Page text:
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From LAU to Oxford, an outstanding journey

Martine Abboud (B.S.’13) speaks about her successful path from LAU to one of the most prestigious universities in the world.

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Abboud takes part in EUROMAR 2015, the largest European congress on magnetic resonance that gathered leading scientists from around the world.

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On her graduation day at LAU, Abboud (left) poses with Sally Demirdjian (right) and Remie Chrabieh.

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Abboud, in the University of Oxford’s Chemistry Research Laboratory, after her viva voce or thesis defense.

“Growing up, I always wanted to be an astronaut,” says LAU alumna Martine Abboud. “Unfortunately, when I was fourteen, my grandfather was diagnosed with cancer, and I knew then that I had to become a research scientist.” But there was more: “Since childhood, I dreamed of studying at Oxford,” she shares.

That dream came true and today the 25-year-old Abboud is a postdoctoral researcher at the University of Oxford, working in two different areas of scientific inquiry. “One deals with developing new antibiotics and investigating the mechanisms that bacteria acquire to resist antimicrobial therapies,” she explains. “The other deals with the hypoxic response, which is how our bodies compensate for lower or limited oxygen levels at high altitudes and in disease states.” Understanding the hypoxic response is important for cancer research, she adds.  

The research position at Oxford is the next stage on a journey that recently led Abboud to obtain her doctorate in chemical biology from the same university, during which she held a Sir Hans Krebs Memorial Award from the Biochemical Society, London. Recently, she “graduated with a thesis commendation, an honor given to less than five percent of all Oxford graduates.” In recognition of the quality of her work, Abboud was elected a Junior Research Fellow at Oxford, a position she took up immediately following her graduation.

“This fellowship is really competitive and prestigious. It will allow me to pursue my research on metabolic mutant proteins involved in cancer and tuberculosis that share similarities,” Abboud explains.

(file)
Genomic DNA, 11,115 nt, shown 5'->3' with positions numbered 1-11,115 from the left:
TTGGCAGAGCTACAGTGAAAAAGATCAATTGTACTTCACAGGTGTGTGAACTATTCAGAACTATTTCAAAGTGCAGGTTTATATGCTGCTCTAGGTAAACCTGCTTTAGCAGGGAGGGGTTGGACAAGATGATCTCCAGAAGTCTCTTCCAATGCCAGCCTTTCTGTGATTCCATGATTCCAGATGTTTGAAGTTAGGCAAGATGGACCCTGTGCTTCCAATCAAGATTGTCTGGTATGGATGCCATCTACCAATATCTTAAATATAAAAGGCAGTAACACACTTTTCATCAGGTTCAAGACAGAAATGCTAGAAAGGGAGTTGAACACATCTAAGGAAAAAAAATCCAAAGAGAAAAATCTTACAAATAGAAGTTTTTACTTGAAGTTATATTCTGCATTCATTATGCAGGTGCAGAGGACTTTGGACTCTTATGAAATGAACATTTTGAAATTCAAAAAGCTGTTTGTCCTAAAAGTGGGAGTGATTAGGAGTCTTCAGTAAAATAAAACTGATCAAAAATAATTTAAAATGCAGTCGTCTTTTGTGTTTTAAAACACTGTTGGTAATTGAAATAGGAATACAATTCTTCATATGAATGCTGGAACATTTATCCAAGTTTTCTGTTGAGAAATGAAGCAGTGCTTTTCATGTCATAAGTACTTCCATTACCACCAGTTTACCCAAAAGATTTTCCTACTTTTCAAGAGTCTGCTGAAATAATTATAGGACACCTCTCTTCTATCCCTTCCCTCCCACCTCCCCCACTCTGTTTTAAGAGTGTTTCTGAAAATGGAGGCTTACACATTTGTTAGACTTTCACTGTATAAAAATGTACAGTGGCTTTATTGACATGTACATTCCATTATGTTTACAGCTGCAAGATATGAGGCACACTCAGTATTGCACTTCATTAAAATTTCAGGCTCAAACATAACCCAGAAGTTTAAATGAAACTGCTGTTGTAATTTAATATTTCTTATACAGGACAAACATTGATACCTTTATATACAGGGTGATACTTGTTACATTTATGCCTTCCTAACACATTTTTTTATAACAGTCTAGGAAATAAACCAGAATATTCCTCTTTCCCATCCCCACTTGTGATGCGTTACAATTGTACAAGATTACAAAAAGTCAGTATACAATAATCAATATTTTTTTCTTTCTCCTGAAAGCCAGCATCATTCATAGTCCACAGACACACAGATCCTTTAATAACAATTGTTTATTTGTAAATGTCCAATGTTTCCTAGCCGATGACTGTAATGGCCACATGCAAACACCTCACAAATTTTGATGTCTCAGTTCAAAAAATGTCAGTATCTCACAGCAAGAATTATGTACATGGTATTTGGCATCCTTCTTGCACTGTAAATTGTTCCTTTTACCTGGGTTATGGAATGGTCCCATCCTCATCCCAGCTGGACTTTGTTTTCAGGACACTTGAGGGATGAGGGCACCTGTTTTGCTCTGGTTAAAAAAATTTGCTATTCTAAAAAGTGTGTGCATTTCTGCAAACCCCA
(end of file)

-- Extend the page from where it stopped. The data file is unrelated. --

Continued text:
“My success today is, in part, due to my LAU education,” she says.

Abboud completed a bachelor’s degree in biology, minoring in chemistry. A full merit scholarship allowed her to study at LAU, an opportunity she transformed into academic honors, graduating with a President’s Award for her high CGPA and leadership skills.

Abboud gives credit for her success both to the rigorous curriculum at LAU and the student-centered approach of the university. “The quality of the courses enabled me to be competitive at an international level,” she says. “And my professors were very supportive and always willing to help”― as was the administration ― in her efforts to carry out graduate studies abroad.

Notably, while at LAU, Abboud took part in a research project on the carcinogenic risks posed by potato chips where she had a leading role. The study, which found among other things that people in Lebanon consume at least seven times the amount of carcinogenic substance through chips than is deemed healthy, was published in the Journal of Food Composition and Analysis.

“Martine is very systematic and a perfectionist,” says Assistant Professor of Chemistry Robin Taleb who supervised the research study. “I am not surprised that she is so successful. Her level of intelligence and her hard work coupled with her professionalism and ethics have paid off,” he says.

Throughout her studies at Oxford, Abboud went above and beyond the requirements of the Ph.D. program, publishing over a dozen of articles in leading journals and receiving multiple international prizes and awards (from both academia and the industry), among them an award from the American Protein Society in recognition of the outstanding promise she shows as a young researcher. While her current position at the British university requires her to remain abroad for the moment, she intends to return to Lebanon to found her own research group.

“After being to Oxford and learning novel approaches, I really feel the urge to contribute to my society and provide young scientists with similar opportunities,” says Abboud. “Serving others is at the core of LAU’s mission and it is something I deeply believe in.” 


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